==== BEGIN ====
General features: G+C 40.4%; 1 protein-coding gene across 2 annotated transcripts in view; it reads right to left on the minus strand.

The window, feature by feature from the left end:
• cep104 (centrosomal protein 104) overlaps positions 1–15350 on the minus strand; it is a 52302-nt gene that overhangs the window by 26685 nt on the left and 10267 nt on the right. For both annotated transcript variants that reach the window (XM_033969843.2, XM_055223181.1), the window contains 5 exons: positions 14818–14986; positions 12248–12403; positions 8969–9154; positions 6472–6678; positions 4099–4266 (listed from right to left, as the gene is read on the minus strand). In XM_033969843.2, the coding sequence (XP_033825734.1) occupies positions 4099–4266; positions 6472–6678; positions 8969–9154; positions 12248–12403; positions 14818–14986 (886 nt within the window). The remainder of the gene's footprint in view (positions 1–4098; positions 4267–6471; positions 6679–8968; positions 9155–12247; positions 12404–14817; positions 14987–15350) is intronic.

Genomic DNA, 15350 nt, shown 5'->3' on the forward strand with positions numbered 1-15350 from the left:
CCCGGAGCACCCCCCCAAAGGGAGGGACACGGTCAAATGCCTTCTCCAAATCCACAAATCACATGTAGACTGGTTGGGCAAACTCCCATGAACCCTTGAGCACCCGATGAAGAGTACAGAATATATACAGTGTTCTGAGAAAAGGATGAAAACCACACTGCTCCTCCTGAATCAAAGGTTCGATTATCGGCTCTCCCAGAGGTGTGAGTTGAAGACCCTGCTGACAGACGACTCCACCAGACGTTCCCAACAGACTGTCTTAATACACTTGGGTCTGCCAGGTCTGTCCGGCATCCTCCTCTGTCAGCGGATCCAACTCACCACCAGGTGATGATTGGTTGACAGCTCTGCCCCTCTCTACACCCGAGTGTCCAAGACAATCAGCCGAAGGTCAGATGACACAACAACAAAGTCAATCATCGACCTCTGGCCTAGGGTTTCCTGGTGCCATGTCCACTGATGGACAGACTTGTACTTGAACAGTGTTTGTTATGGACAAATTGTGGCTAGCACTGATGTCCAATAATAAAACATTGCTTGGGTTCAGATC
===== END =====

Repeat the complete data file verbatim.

General features: G+C 40.4%; 1 protein-coding gene across 2 annotated transcripts in view; it reads right to left on the minus strand.

The window, feature by feature from the left end:
• cep104 (centrosomal protein 104) overlaps positions 1–15350 on the minus strand; it is a 52302-nt gene that overhangs the window by 26685 nt on the left and 10267 nt on the right. For both annotated transcript variants that reach the window (XM_033969843.2, XM_055223181.1), the window contains 5 exons: positions 14818–14986; positions 12248–12403; positions 8969–9154; positions 6472–6678; positions 4099–4266 (listed from right to left, as the gene is read on the minus strand). In XM_033969843.2, the coding sequence (XP_033825734.1) occupies positions 4099–4266; positions 6472–6678; positions 8969–9154; positions 12248–12403; positions 14818–14986 (886 nt within the window). The remainder of the gene's footprint in view (positions 1–4098; positions 4267–6471; positions 6679–8968; positions 9155–12247; positions 12404–14817; positions 14987–15350) is intronic.

Genomic DNA, 15350 nt, shown 5'->3' on the forward strand with positions numbered 1-15350 from the left:
CCCGGAGCACCCCCCCAAAGGGAGGGACACGGTCAAATGCCTTCTCCAAATCCACAAATCACATGTAGACTGGTTGGGCAAACTCCCATGAACCCTTGAGCACCCGATGAAGAGTACAGAATATATACAGTGTTCTGAGAAAAGGATGAAAACCACACTGCTCCTCCTGAATCAAAGGTTCGATTATCGGCTCTCCCAGAGGTGTGAGTTGAAGACCCTGCTGACAGACGACTCCACCAGACGTTCCCAACAGACTGTCTTAATACACTTGGGTCTGCCAGGTCTGTCCGGCATCCTCCTCTGTCAGCGGATCCAACTCACCACCAGGTGATGATTGGTTGACAGCTCTGCCCCTCTCTACACCCGAGTGTCCAAGACAATCAGCCGAAGGTCAGATGACACAACAACAAAGTCAATCATCGACCTCTGGCCTAGGGTTTCCTGGTGCCATGTCCACTGATGGACAGACTTGTACTTGAACAGTGTTTGTTATGGACAAATTGTGGCTAGCACTGATGTCCAATAATAAAACATTGCTTGGGTTCAGATC